In chapter three the author derives Einstein's world famous equation E = mc**2 in a fairly easy to understand manner.
Derivations of Lorentz transformation equations are provided in chapter four.  In my opinion this chapter though dealing with a very important topic was rather unnecessary in the book of this kind. It sort of breaks the whole flow of the book and conveys a sense of abrupt ending to the book. Besides there is nothing in this chapter which adds to the understanding of the concepts so well explained in the previous chapter.
The book has lots of examples, illustrations, problems and references which will vet one's appetite to know more about the subject of Relativity.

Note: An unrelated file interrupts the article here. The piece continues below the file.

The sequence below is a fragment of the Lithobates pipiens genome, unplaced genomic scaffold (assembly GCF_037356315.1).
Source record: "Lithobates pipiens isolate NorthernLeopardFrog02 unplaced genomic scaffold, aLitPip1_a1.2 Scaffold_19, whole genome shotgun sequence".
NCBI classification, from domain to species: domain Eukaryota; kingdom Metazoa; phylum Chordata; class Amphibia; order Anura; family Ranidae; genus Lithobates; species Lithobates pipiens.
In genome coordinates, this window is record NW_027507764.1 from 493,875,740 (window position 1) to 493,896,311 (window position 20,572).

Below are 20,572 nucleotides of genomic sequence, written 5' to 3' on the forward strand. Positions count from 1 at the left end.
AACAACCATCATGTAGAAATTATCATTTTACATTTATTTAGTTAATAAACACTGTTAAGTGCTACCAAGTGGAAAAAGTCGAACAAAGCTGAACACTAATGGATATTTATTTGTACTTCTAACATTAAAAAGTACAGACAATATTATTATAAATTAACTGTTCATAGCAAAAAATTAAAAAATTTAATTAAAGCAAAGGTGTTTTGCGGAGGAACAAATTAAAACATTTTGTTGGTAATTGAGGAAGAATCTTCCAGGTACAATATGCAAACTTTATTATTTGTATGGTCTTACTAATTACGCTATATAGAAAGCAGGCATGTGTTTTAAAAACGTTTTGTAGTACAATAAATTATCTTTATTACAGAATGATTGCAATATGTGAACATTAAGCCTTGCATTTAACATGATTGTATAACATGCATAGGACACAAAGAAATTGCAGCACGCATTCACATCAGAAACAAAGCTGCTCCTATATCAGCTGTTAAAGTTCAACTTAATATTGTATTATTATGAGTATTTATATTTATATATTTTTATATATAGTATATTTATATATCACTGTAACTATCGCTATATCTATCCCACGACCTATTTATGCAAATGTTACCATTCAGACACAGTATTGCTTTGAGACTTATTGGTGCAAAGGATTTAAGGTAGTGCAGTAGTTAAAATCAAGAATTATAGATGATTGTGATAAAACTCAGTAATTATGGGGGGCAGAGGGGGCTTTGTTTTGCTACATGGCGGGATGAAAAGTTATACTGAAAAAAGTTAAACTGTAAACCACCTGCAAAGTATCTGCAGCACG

A very interesting book for those interested in Physics and comfortable with moderate amount of Mathematics. It is somewhere between an academic tome and a popular science book.

Wednesday, April 21, 2010

Software Engineering Best Practices

Author:       Caper Jones
Published:   2009
Publisher:    Tata McGraw Hill
Paperback:   688 Pages

If software engineering has to be recognized as a true profession like other conventional engineering fields  it has to inculcate the discipline of better measurements, better benchmarks, better quality control, and better security  during the process of software development. Thus opines Caper Jones, the author of this book who is a well-respected authority in this field.

He also says that majority of the best-practice claims in software engineering fields are not based on solid measurements using valid metrics. In this book he attempts to remedy the situation by describing the best practices where the available quantitative data proves their effectiveness at least to some extent.